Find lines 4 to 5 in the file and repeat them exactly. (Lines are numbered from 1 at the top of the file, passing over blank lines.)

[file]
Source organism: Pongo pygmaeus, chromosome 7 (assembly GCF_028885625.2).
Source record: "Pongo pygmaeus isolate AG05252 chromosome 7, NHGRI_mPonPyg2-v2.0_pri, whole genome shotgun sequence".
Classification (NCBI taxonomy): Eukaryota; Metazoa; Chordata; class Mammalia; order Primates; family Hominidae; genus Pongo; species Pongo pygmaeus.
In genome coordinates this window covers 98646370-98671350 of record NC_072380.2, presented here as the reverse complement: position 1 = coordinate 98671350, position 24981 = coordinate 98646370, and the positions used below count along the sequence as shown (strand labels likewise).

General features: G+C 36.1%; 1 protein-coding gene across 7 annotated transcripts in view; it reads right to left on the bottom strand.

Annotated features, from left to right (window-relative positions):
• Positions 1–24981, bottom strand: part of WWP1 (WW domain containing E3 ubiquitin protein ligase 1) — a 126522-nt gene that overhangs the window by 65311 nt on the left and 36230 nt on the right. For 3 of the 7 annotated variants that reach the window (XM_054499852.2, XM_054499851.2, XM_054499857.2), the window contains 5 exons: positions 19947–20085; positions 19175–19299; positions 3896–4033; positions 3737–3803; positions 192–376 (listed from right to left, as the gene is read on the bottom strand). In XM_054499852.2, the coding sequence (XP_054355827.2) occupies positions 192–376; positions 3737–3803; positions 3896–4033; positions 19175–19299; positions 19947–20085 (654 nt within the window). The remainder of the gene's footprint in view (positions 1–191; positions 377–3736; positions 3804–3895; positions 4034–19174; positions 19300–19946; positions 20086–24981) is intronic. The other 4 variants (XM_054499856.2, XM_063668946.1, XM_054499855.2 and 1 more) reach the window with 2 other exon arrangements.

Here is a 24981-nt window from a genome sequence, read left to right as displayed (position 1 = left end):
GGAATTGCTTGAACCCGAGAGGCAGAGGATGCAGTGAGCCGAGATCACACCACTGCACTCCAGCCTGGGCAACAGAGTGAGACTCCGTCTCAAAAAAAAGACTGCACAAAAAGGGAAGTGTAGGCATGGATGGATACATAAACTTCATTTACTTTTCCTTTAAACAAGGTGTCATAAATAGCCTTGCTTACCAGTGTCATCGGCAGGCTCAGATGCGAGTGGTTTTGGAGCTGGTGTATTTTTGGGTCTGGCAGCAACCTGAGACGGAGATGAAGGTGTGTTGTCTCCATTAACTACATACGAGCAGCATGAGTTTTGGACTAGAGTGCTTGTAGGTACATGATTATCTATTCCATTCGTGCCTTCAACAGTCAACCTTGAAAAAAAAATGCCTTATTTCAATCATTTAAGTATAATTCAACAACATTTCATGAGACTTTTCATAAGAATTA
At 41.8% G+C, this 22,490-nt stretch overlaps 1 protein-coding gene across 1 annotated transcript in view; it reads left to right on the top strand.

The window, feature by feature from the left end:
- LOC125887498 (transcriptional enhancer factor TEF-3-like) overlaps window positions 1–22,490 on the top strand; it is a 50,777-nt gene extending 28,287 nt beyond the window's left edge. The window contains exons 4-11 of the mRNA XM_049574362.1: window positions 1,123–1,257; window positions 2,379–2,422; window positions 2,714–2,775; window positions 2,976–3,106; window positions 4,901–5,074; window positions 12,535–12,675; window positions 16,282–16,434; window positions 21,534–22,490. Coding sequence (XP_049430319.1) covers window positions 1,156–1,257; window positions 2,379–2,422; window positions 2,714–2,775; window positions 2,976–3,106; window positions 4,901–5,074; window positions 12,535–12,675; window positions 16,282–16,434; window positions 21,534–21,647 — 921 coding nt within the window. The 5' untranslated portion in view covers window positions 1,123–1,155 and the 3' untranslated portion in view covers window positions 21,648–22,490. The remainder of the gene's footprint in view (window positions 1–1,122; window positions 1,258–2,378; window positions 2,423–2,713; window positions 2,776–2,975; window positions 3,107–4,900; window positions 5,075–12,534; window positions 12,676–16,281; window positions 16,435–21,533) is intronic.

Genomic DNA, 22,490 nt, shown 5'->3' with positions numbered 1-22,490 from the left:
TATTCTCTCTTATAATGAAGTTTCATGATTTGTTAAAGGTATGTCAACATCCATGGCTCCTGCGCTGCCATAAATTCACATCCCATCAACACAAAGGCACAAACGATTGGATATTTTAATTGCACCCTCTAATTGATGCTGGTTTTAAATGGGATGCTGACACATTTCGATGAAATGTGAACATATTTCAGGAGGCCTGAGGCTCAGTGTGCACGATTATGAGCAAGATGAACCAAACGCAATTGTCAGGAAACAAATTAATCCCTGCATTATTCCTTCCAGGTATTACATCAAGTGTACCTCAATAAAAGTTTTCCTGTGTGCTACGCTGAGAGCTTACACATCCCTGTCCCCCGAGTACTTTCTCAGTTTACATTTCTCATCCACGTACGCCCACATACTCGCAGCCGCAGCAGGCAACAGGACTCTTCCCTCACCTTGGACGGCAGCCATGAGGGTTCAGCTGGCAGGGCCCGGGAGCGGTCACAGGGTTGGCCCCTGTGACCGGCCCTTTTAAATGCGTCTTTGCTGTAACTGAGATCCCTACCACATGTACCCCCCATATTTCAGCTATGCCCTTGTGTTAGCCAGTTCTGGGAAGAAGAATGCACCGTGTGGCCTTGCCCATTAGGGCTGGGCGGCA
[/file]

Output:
In genome coordinates this window covers 98646370-98671350 of record NC_072380.2, presented here as the reverse complement: position 1 = coordinate 98671350, position 24981 = coordinate 98646370, and the positions used below count along the sequence as shown (strand labels likewise).

General features: G+C 36.1%; 1 protein-coding gene across 7 annotated transcripts in view; it reads right to left on the bottom strand.